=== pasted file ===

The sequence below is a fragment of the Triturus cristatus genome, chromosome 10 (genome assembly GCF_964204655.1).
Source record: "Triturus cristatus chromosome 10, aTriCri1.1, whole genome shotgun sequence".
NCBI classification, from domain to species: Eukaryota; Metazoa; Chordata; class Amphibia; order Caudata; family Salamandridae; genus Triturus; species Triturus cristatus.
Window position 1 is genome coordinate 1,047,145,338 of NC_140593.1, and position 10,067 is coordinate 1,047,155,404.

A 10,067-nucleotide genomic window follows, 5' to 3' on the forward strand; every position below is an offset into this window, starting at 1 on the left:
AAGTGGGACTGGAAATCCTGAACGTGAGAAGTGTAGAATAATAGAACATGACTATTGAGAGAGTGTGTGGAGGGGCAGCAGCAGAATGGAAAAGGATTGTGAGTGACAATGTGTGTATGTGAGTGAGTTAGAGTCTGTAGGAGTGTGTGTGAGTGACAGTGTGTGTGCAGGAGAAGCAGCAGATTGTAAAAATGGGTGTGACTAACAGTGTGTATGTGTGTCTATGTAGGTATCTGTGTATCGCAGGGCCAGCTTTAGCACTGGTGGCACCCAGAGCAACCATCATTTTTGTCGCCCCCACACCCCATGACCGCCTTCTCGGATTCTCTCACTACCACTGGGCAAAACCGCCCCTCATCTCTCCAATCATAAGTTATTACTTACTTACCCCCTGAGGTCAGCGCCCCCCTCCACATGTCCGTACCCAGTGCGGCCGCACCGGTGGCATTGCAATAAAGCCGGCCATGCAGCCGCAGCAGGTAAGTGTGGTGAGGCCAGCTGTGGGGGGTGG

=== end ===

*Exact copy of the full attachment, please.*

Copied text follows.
The sequence below is a fragment of the Triturus cristatus genome, chromosome 10 (genome assembly GCF_964204655.1).
Source record: "Triturus cristatus chromosome 10, aTriCri1.1, whole genome shotgun sequence".
NCBI classification, from domain to species: Eukaryota; Metazoa; Chordata; class Amphibia; order Caudata; family Salamandridae; genus Triturus; species Triturus cristatus.
Window position 1 is genome coordinate 1,047,145,338 of NC_140593.1, and position 10,067 is coordinate 1,047,155,404.

A 10,067-nucleotide genomic window follows, 5' to 3' on the forward strand; every position below is an offset into this window, starting at 1 on the left:
AAGTGGGACTGGAAATCCTGAACGTGAGAAGTGTAGAATAATAGAACATGACTATTGAGAGAGTGTGTGGAGGGGCAGCAGCAGAATGGAAAAGGATTGTGAGTGACAATGTGTGTATGTGAGTGAGTTAGAGTCTGTAGGAGTGTGTGTGAGTGACAGTGTGTGTGCAGGAGAAGCAGCAGATTGTAAAAATGGGTGTGACTAACAGTGTGTATGTGTGTCTATGTAGGTATCTGTGTATCGCAGGGCCAGCTTTAGCACTGGTGGCACCCAGAGCAACCATCATTTTTGTCGCCCCCACACCCCATGACCGCCTTCTCGGATTCTCTCACTACCACTGGGCAAAACCGCCCCTCATCTCTCCAATCATAAGTTATTACTTACTTACCCCCTGAGGTCAGCGCCCCCCTCCACATGTCCGTACCCAGTGCGGCCGCACCGGTGGCATTGCAATAAAGCCGGCCATGCAGCCGCAGCAGGTAAGTGTGGTGAGGCCAGCTGTGGGGGGTGG